For the 14th season, volunteers up and down the Hudson River estuary are searching creeks and streams for juvenile American eels. It’s part an effort coordinated by the New York State Department of Environmental Conservation and Cornell University.
Knee deep in the chilly Hannacroix Creek in the Albany County Town of New Baltimore, DEC researcher Chris Bowser and a couple volunteers untie a long, conical net along the shady bank.
“Oh and look at that. Right off the bat. We open up the net, and look in here. See these wiggling pieces of linguini? That is a classic glass eel right there.”
Glass eels are transparent, one-year-old American eels. About two or three inches long, the tiny eels have reached upstate New York after a thousand-mile migration up the East Coast. Bowser says it’s theorized that the eels are born in the Sargasso Sea, off Puerto Rico.
“No scientist, no nobody has ever seen eels actually spawning, has ever found those eggs hatching. And it’s a guesswork and it’s a guess that is 100 years old at this point.”
The search for the baby eels is part of the Hudson River Eel Project, an annual effort that’s made possible by the DEC, Cornell University, and dozens of volunteers, like Clara Baxter, who came today with her husband, Jim.
“One year we had 2,000 in one day. A couple years later we had 26,000 in one day. Yesterday we had, I don’t know, like 35 eels…”
Baxter doesn’t know why the team found so few eels – several of which were 2- and 3-year-old eels called elvers…
“I don’t know but he’s going to find out!” says Baxter as Bowser laughs. “He’s going to answer that question, not me. I’m just sitting here counting these and they’re adorable. I know that sounds crazy because they look like little pipettes with black dots on them, but they’re just adorable!”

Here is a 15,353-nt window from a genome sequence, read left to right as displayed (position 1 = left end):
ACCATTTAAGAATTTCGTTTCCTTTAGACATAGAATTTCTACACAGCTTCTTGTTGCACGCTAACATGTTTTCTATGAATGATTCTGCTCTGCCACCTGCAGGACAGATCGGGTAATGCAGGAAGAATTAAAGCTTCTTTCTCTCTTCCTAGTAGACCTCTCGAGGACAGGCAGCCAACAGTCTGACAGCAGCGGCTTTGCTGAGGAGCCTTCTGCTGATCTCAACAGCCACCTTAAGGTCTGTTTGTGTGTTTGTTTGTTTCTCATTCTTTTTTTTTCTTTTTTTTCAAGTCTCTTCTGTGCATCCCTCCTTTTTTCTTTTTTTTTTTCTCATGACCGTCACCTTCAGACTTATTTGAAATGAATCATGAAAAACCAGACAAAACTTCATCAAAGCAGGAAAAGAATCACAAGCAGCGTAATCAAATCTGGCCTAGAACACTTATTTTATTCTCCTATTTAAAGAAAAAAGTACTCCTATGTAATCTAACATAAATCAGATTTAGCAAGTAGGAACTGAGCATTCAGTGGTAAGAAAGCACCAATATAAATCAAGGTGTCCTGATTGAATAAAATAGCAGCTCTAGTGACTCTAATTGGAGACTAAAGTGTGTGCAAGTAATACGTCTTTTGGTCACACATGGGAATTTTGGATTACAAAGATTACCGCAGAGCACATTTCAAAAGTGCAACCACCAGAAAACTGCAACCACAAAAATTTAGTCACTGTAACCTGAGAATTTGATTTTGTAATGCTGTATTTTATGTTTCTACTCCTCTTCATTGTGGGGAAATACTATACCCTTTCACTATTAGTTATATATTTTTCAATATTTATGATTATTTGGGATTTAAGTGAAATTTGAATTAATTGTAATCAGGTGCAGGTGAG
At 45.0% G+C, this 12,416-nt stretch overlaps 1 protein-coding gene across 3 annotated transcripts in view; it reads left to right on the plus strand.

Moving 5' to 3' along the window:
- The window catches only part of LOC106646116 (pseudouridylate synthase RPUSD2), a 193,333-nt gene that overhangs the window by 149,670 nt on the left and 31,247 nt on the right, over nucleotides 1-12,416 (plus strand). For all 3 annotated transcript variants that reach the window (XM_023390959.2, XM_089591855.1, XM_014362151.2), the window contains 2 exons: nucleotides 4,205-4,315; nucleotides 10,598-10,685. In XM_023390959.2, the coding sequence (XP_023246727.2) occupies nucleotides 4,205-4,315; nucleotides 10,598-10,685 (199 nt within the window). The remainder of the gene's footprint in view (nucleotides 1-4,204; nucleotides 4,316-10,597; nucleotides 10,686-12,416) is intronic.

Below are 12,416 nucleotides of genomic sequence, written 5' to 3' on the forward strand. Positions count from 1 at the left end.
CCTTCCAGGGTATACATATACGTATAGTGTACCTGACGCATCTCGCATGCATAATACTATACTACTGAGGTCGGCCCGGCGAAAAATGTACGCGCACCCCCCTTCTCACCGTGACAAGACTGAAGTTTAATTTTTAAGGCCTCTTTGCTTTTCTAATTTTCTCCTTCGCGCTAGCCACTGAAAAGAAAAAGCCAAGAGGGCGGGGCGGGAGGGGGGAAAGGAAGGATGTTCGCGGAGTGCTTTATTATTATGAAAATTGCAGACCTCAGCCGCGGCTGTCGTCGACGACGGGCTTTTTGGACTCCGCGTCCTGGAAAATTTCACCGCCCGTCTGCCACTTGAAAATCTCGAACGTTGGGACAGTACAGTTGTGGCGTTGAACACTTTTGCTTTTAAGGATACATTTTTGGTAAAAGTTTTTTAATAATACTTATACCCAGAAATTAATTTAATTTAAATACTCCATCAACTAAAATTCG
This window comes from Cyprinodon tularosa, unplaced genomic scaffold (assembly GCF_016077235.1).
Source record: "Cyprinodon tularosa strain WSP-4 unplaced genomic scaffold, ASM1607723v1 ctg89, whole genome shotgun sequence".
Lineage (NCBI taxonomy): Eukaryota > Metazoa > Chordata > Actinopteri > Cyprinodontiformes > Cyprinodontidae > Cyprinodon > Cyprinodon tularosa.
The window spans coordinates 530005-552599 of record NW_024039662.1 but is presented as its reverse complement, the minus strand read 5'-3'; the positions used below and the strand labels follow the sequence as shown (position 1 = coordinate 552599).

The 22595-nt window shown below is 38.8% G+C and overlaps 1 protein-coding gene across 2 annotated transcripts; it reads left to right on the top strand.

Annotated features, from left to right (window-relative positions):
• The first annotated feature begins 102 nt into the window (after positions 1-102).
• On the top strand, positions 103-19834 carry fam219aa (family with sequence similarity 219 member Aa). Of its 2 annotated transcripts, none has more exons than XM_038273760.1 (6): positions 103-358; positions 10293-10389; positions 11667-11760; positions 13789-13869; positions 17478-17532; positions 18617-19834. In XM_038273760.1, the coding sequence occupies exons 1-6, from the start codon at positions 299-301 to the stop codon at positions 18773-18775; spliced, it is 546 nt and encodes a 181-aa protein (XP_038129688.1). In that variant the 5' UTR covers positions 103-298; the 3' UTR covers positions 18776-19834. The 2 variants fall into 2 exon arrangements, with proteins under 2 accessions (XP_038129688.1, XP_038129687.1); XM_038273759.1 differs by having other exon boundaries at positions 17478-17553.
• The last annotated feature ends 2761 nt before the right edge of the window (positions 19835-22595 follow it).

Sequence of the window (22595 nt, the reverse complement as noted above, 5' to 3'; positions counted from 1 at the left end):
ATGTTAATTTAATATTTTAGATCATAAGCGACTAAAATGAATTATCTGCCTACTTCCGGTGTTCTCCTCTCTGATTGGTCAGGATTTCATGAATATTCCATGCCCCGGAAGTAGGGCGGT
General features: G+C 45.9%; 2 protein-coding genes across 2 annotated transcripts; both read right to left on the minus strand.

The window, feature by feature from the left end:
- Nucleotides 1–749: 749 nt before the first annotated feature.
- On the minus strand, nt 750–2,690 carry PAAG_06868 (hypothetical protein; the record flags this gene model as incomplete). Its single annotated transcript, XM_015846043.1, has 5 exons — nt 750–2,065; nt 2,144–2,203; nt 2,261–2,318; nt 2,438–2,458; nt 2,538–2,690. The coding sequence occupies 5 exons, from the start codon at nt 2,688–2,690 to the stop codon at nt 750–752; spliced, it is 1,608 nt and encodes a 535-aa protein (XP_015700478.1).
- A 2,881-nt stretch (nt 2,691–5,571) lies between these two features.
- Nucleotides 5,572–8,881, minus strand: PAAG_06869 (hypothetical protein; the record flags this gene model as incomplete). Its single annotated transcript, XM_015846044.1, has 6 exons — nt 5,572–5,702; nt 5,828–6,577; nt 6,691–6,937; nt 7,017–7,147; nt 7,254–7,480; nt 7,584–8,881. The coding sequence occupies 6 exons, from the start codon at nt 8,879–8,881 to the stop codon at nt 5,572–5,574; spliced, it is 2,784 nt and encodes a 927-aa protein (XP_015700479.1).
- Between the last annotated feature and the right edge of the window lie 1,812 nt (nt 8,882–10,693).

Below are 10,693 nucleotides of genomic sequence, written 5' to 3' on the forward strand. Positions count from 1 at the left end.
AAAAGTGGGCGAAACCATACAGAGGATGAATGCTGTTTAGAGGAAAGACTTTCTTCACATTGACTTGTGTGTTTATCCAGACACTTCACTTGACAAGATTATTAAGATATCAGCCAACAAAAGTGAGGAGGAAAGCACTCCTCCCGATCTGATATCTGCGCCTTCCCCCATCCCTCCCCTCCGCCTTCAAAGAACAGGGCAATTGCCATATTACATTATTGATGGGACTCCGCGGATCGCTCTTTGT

Volunteer Barbara Hinzen also loves the eels. She lives right across the road from the monitoring site in the Hannacroix Creek.
“It’s fun seeing people every spring. And it’s been a real…what do you call it…it’s a source of endless curiosity to see what comes up when.”
Hinzen has developed a technique for counting the eels, which arrive at her feet in a plastic pail.
“What I like to do is get a bunch in one of these little fish nets, and then as they crawl out I count them. So that’s one…”
As the glass eels and elvers wriggle out of Hinzen’s aquarium net into a smaller bucket, they’re tallied in a binder. After they’re counted, they’re released upstream from the net, to minimize chances that they’re caught again.
The Hannacroix Creek is one of 15 sites being monitored, from Staten Island to Troy. The eels themselves are an important part of the ecosystem – the juvenile eels are a food source for many species. Adult eels grow to be predators around two feet in length. Those that survive will remain in their freshwater homes for 10 years or more before returning to the ocean to spawn.
The species in decline over much of its range, which makes the study of eels in the Hudson River estuary all the more important. Bowser explains...
“This is one piece of a larger question of ‘How are eels doing?’ Are eels on a comeback trail? Do we have to be worried about eels? How are eels not just doing here on the Hudson, but coast-wide? And we’re able to provide a few pieces of that puzzle. That’s on the science end. On the community end, one of the goals of this project is to involve people in community science to get high school students, college interns, retirees, watershed groups, sportsmen’s groups, everybody engaged in their resources.”
The nets used to catch the eels will stay in the water for about six to eight weeks. Counting can take a while, but Bowser’s written some eel songs to pass the time…
“Long time ago, when the river was a really dirty/down at the banks of Ol’ Miss Liberty/an eel was swimming upstream, a shad was swimming down/they passed each other once again, this time they went around, oh!”
To learn more visit: https://www.dec.ny.gov/lands/39663.html